We're not in a hole. A lot of companies would like to be in our hole - Scott 'touch'n'feely' McNealy
THE UK GOVERNMENT is still wrestling with its plans to block adult content and is looking for a way of telling what is pornography and what is not.
Peer review is perhaps the best way to do that, and it is possible that some volunteers would value the opportunity to sit somewhere in Westminster and give a thumbs up or down depending on whether something is a booby - a naked breast - or a boo boo, an error in classification.
Apparently, according to the BBC, there is a review underway that will work out whether websites like Torrentfreak and webpages that offer sex education should be top-shelved like websites that concern themselves with suspenders and terrorism.
This sounds like a mammoth task, and very difficult to arrange. What sort of classifications are used will make telling one webpage from another very difficult, especially if they concern themselves with sex education, health issues, sexuality issues, piracy websites, or websites about cats eating lunch in Scunthorpe.
A lot of web users and the UK ISPs see this kind of thing as the pain in the backside that it is, and would rather not have to go around dancing around blacked out webpages.
This might be an issue of liberty and one born out of respect for free speech, or it might be a way to avoid something that is costly, low in actual benefits, and forces businesses under the thumb of a nanny-like UK government.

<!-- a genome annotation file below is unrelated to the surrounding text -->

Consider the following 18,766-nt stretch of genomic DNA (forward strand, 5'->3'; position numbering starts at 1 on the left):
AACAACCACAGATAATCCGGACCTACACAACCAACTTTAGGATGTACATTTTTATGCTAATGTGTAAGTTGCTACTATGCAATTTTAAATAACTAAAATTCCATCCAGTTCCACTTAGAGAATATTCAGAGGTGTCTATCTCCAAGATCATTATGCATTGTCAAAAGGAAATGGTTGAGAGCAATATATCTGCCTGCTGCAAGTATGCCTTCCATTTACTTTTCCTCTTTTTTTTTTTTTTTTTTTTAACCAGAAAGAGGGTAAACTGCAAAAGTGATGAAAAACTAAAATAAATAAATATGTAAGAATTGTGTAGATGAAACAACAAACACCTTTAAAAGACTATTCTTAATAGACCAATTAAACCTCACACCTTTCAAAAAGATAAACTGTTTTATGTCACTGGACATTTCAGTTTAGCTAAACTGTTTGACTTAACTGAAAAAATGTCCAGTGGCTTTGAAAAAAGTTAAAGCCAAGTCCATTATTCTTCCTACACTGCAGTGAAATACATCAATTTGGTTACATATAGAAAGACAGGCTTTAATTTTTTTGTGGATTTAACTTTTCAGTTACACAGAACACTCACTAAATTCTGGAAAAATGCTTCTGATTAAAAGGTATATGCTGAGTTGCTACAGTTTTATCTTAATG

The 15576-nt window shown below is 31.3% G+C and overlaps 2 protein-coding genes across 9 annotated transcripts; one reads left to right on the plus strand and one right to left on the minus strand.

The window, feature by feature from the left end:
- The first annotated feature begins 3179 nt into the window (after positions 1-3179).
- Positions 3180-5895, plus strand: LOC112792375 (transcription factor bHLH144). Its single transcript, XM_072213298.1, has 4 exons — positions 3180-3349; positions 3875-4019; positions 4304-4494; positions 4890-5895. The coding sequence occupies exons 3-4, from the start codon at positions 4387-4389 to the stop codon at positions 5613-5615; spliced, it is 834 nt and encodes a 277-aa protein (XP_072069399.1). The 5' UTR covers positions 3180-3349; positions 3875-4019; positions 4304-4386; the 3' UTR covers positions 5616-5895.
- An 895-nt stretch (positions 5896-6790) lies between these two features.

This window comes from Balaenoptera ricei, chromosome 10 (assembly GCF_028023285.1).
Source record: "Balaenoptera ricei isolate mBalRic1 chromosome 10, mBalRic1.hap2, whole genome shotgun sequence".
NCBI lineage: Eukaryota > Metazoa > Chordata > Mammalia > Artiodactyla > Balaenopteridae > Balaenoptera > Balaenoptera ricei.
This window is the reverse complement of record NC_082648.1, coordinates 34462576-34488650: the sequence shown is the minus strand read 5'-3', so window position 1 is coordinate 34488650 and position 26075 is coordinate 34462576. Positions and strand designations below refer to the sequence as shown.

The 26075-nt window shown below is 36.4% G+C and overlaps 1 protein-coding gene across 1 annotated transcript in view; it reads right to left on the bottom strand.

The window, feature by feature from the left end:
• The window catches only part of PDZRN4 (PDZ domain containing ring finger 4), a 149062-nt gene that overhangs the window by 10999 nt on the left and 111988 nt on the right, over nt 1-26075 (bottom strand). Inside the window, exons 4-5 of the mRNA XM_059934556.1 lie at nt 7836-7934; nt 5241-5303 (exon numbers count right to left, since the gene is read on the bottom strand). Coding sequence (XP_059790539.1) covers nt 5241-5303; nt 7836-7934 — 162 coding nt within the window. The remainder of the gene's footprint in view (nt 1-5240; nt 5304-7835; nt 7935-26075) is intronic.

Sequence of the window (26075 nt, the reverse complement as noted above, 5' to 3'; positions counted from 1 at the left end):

We already exist in a country where ISPs can be ordered to block access to websites like The Pirate Bay, and where proxies to these websites, whoever provides them, are stamped down on like cockroaches by copyright obsessed courts.
The best solution to this is to remove the nanny element and put the primary responsibility for internet use back into the hands of the homeowner.
Parents, not just those who work for government, should be well placed to monitor access to the internet and the content that's available on it, and should be in a position to discourage access to anything that they consider beyond the pale.
If parents want to block access to The Pirate Bay that is one thing, since ultimately it is their account and their responsibility, but for a government to blithely assume that it should and act on that is wrong.
The government should understand that this in the Netherlands, and this week a Dutch appeals court decided that blocking access to The Pirate Bay is a blunt tool that achieves nothing.
In that country ISPs now no longer have to take the role of moral guardians, something that I think makes a lot of sense.
Internet filtering and whatever risk it supposedly protects us from seems absolutely moot when you consider that every time on duck farts on Youtube the NSA probably gets an alert.
If you use any commercial communications service and don't use things like encryption, you might as well walk around with your personal details painted onto the side of a cow on a lead.
Just this week Tor developer Jacob Appelbaum said that using popular email clients with no protection via encryption is the same as having sex in high STD risk areas without a condom.
It is not a charming image, but it is an apposite one. Remember that playing a casual smartphone game is apparently like sending a stream of personal information to GCHQ, and you must realise that you've been staked to a board on a pin like one of so many butterflies.
Redone blacklists or no redone blacklists, this government and others are turning the internet browsing into a cat and mouse game that threatens to criminalise and stigmatise users.
George Orwell warned of a boot stamping down on a human face in his book "1984". If he were around now he'd possibly add the suffix "book" to the last word at the end of that sentence. µ
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